"We can open up a new window to the Universe".
The final frontier
Not counting the oceans, about 80% of Earth is explored, leaving space as the final frontier. Modern-day Magelhaens are using their (radio) telescopes like their olden-day counterparts used their binoculars, and are looking for new galaxies, planets and stars in the big blue beyond.
One of these “space cowboys” is Dr. Timothy Shimwell, from the Netherlands Institute for Radio Astronomy (ASTRON) and the University of Leiden. He and his collaborators recently discovered hundreds of thousands of new galaxies, using the Low Frequency Array (LOFAR) radio telescope.
Not an amateur
Considering his position within a groundbreaking area of astronomy, it could be considered surprising that this wasn’t a lifelong dream. “I think a lot of my colleagues grew up loving astronomy, but it was never a passion for me as a child. I’m lucky, though, to have found a subject that I not only find to be vitally important to science, but also one that I genuinely like. I really do get up every morning excited about my work,” Shimwell says.
Shimwell might not have been an avid amateur, but he certainly is an avid professional. He passionately discusses the LOFAR and all that it can do, and how it helped with the discovery of these new galaxies. When asked what it feels like to make such a discovery, Shimwell modestly answers: “It’s tricky actually. It’s very exciting to see all the new objects you discovered, but when you have 300,000 of them that are new, it’s quite overwhelming.”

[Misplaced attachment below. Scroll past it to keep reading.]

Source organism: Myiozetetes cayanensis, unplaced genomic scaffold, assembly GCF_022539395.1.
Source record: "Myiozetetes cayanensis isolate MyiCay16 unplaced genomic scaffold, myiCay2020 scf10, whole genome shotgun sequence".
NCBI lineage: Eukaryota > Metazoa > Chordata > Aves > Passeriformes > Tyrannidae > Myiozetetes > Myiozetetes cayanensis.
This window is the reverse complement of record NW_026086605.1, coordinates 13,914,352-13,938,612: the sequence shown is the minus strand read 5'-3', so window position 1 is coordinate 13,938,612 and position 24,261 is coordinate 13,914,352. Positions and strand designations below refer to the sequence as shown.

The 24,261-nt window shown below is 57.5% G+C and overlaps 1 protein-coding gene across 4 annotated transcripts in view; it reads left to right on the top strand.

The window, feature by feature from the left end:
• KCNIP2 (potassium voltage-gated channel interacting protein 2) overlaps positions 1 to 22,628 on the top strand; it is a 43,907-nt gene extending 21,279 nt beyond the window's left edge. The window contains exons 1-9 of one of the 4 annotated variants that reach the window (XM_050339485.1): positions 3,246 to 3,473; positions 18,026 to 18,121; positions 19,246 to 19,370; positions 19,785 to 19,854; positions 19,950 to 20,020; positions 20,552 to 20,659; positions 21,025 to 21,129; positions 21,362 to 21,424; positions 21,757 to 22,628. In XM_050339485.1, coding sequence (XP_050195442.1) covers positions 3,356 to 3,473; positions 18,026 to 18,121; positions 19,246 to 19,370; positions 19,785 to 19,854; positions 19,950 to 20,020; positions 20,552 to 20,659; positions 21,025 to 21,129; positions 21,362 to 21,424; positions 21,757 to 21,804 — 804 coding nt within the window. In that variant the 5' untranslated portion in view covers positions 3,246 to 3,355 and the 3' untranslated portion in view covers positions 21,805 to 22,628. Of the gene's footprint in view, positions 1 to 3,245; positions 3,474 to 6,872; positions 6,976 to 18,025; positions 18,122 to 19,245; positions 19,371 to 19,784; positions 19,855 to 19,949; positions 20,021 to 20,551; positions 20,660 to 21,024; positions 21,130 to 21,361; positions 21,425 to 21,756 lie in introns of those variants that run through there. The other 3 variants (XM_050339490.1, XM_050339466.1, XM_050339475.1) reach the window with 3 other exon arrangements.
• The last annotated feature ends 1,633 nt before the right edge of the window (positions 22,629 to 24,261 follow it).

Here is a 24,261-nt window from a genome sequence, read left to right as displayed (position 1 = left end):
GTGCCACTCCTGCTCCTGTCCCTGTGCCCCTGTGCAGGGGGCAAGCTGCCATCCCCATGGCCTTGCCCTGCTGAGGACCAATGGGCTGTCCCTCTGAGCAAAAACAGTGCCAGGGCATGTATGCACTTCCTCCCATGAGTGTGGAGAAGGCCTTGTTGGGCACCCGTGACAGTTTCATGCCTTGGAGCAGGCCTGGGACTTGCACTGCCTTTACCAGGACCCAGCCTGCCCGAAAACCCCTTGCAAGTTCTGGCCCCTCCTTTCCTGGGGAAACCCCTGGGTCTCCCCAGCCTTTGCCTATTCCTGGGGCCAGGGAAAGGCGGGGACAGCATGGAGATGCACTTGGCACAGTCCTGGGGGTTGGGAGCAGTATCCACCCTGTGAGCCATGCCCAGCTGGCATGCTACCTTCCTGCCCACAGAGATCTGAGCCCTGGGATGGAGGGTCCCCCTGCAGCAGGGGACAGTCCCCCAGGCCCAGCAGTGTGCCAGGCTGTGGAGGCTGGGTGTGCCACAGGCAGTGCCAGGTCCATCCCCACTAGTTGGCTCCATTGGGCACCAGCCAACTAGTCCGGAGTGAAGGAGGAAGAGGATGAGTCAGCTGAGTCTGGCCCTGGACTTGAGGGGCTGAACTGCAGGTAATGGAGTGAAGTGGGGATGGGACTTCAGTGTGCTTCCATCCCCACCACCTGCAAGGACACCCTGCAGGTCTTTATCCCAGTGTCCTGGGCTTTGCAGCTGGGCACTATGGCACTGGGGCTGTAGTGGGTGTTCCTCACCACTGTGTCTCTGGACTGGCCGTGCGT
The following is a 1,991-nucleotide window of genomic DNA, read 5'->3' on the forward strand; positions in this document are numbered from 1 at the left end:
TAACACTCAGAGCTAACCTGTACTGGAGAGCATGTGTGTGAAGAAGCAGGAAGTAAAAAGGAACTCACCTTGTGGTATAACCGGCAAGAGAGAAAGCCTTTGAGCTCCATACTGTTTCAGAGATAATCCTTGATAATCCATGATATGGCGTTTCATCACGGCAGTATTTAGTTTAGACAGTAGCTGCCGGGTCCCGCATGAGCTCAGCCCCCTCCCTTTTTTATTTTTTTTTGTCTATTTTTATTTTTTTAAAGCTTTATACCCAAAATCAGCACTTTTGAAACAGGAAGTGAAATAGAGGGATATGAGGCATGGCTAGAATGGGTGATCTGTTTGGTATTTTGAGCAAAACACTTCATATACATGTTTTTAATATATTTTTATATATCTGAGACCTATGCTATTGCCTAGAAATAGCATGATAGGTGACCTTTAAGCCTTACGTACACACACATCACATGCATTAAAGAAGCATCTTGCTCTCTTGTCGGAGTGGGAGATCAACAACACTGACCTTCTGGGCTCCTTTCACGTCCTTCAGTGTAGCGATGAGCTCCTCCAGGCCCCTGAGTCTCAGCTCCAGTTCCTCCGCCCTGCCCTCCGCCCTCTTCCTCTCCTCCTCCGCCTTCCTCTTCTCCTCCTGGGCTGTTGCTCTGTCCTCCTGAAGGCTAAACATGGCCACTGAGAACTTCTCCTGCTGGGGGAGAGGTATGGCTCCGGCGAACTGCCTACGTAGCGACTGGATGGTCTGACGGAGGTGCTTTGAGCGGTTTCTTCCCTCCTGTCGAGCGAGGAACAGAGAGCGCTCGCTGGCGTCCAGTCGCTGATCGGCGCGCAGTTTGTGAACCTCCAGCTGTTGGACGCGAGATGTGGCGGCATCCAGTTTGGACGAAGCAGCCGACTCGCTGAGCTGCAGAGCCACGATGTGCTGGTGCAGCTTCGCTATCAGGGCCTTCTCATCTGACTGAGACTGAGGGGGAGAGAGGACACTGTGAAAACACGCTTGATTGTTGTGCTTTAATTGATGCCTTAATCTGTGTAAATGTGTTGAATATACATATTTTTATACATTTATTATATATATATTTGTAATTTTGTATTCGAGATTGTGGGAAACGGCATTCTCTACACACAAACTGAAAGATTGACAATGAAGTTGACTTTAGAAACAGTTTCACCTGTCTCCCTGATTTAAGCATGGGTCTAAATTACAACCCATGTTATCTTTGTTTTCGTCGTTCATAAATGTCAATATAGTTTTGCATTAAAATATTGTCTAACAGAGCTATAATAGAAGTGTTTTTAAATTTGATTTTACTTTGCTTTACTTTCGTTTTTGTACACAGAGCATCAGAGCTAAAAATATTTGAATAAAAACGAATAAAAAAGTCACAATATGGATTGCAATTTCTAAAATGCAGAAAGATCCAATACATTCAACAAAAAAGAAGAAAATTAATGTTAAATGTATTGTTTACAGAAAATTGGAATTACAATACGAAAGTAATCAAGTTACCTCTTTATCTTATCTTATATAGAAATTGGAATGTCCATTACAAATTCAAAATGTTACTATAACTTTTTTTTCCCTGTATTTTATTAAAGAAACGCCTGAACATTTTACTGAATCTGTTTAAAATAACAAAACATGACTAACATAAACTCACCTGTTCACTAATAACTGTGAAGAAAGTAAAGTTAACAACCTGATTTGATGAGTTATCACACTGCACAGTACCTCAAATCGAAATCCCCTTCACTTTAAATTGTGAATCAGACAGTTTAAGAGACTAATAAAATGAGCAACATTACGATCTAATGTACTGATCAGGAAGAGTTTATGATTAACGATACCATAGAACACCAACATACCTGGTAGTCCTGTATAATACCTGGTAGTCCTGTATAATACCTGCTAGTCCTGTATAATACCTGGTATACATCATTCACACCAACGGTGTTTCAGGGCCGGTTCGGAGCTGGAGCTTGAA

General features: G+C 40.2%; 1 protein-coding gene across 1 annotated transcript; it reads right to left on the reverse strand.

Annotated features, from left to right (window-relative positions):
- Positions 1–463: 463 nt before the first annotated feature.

You can’t discuss space exploration with an actual space explorer without talking about the first ever picture of a black hole, which was presented to the world recently. Shimwell discloses, “Unfortunately, LOFAR didn’t play a role in [taking that picture], because it is exploring a different scientific area.” He admitted to feeling admiration for the other team: “It is always exciting to make that sort of observation and to produce something so unique is really impressive.”
From black holes, the leap to alien life is easily made. You would think that an astronomer that stares into space for 8 hours a day would have seen or noticed something alien by now, like a UFO or something like the Wow! signal. “It is something that every astronomer thinks about, of course,” Shimwell says. As for future discoveries of alien life, he notes that “Alien life is very interesting. I don’t really know how we can detect it, but I do think that the exploration of nearby stars and planets is a move in the right direction to finding extraterrestrial intelligence. I absolutely believe that there is alien life out there. It’s highly likely, statistically speaking.”
A window to the universe
So, what does Shimwell’s discovery of all these new galaxies mean for his field? “It means that we can open up a new window to the Universe. This very rich dataset is now publically available and we hope that it inspires users to conduct their own experiments and research,” concludes Shimwell.
Collaboration with SURF
ASTRON and Timothy Shimwell have been working together with SURF to efficiently transform the data from this extensive research into high-quality images.
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